I'm still working on that Nietzsche post while mulling over other topics I want to write about. Until I'm ready to do that (in other words, until I muscle my way through my title as "Procrastination Queen"), I thought I would share a few ways to help out some very worthy causes. And it takes less than 5 minutes each day to visit every single page and click to support their causes.

  • www.Care2.com - click to support breast cancer awareness, ending violence toward women, literacy, and more; also offers free eCards for any occasion.
  •  www.FreeRice.com - This one is actually fun. Answer the world's easiest vocabulary questions and for each correct answer, they will donate 10 grains of rice to feed the world's hungry. If you want to stick with the 5 minute plan, simply choose to answer only 10 or 20 questions per day.
  •  www.FreeKibble.com - As the name suggests, this site helps to feed hungry cats and dogs. There is a new trivia question for both dogs and cats every day. They will donate on your behalf whether you get the correct answer or not.
  • www.TheHungerSite.com - Basically the same as Care2.com. You can click on the buttons for causes such as Autism Awareness, Child Health, the Rainforest, and more.
  • www.MyBoneyard.com - Got old electronics gathering dust around the house or stuffed inside the junk drawer? This site will give you points for recycling those items through their program. They even foot the bill for shipping.
  •  www.MyGoodDeed.org - These folks support a vast array of causes. Simply pick the one (or more) closest to your heart to get started.
  • www.Values.com - The Foundation for a Better Life offers uplifting quotes, motivational posters, eCards, and lots more.
  • www.RandomActsofKindness.com - Find all kinds of ideas on practicing random acts of kindness, as well as personal stories submitted by readers, and resources for educators who want to incorporate these ideas into their lesson plans.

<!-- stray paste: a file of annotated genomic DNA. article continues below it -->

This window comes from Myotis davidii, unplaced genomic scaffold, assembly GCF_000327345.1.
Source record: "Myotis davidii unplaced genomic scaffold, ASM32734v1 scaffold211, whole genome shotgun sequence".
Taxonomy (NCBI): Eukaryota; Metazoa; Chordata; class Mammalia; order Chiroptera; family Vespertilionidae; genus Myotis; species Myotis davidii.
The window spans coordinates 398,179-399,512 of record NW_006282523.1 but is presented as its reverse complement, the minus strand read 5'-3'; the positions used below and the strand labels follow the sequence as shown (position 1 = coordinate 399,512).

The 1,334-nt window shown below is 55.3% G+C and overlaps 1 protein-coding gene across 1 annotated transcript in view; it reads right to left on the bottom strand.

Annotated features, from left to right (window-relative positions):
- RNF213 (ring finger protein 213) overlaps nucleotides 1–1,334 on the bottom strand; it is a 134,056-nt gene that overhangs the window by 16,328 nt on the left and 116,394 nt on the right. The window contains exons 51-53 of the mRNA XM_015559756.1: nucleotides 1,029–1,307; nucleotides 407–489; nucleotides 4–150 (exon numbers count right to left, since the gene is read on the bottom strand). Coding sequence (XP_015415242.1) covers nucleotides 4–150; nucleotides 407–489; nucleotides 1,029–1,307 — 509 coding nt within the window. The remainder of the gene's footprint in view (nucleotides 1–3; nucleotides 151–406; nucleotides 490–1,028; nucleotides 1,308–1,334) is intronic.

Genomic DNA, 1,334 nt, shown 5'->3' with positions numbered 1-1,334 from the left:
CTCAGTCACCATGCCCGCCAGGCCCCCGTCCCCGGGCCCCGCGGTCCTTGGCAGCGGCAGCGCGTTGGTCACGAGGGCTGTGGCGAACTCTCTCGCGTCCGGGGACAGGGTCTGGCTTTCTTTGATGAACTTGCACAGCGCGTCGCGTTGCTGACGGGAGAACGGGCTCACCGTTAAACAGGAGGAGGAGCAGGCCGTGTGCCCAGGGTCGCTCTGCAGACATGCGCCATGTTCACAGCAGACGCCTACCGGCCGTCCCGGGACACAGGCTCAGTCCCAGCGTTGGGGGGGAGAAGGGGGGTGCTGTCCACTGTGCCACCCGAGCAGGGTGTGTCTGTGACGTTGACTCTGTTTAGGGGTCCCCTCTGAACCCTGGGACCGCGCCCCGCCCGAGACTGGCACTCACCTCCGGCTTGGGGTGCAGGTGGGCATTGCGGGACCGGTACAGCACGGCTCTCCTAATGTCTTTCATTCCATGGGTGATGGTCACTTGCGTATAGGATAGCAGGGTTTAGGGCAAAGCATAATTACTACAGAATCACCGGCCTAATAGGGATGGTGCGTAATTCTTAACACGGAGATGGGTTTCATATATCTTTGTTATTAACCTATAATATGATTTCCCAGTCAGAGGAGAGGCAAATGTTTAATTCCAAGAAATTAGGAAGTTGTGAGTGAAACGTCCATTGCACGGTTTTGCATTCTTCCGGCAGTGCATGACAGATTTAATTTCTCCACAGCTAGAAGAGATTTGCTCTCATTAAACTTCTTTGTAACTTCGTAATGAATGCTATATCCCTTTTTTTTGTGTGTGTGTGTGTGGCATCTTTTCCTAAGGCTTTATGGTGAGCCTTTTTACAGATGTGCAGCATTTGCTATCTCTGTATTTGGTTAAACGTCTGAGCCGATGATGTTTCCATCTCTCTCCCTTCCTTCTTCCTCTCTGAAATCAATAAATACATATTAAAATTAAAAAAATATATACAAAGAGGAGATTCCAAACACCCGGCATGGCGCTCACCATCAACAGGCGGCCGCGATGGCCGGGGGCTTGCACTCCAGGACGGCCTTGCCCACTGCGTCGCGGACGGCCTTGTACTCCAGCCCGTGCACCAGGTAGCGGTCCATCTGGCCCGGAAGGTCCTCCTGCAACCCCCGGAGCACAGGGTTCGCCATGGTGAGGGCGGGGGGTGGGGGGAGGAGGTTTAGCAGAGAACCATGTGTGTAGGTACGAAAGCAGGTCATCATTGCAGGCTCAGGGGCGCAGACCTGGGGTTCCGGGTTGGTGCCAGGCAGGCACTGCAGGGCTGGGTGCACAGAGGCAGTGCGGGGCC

It really is amazing how much the click of a mouse can do.



27 May 2011

Likes/Disliks: Music

Likes:                                                        Dislikes:

  1. Daughtry                                            1. Gangsta rap
  2. Evanescence                                      2. Old country & western
  3. Nickelback                                         3. Lawrence Welk, et al
  4. 3 Days Grace                                     4.  Opera
  5. Matchbox 20
  6. Fuel
  7. Buckcherry
  8. Heart
  9. Eagles/Don Henley
  10. Gin Blossoms
  11. Stevie Nicks/ Fleetwood Mac
  12. Def Leppard
  13. Kenny Wayne Shephard
  14. Cusco
  15. Loreena McKennitt
  16. Crossfade
  17. Trans Siberian Orchestra
  18. Smash Mouth
  19. Jellyfish
  20. Goo Goo Dolls

Blogging Newbie

Welcome to my blog and thank you for stopping by! This is my first foray into the world of blogging, so do be gentle in at least your initial comments. To be perfectly honest, I haven't even really decided what direction I want to take this blog. Until I make up my mind - which could be a while - posts will veer off in any number of directions. Sort of the anti-Seinfeld. It's a blog about everything, for now at least. About a hundred post ideas are swirling around my ADHD brain, most of which are wholly unrelated save for one factor - they all involve my perspective, my particular and sometimes novel way of seeing them. I'll try to offer a glimpse of the criss-crossed tangle of ideas that will eventually make up my little nook within the internet universe.

Initial posts will be lists of my likes and dislikes, each with an invitation to the reader to reply with their comments on the items I've listed or a list of their own favorites and fails - everything from movies to foods to bumper sticker quotes. Another idea that's been occupying the forefront of my brain for the past few weeks is a defense of one of my favorite and often unfairly maligned philosophers - Friedrich Nietzsche. Many of my posts will likely involve clearing up commonly held misconceptions, like those regarding Nietzsche, that I feel are important to rectify for one reason or another. Religion, politics and social commentary will make up several posts, if not the majority. I'll also write about personal experiences that I hope will inspire or, at the very least, entertain. And so, without further ado, I will take my first tentative steps on the path to blogging glory.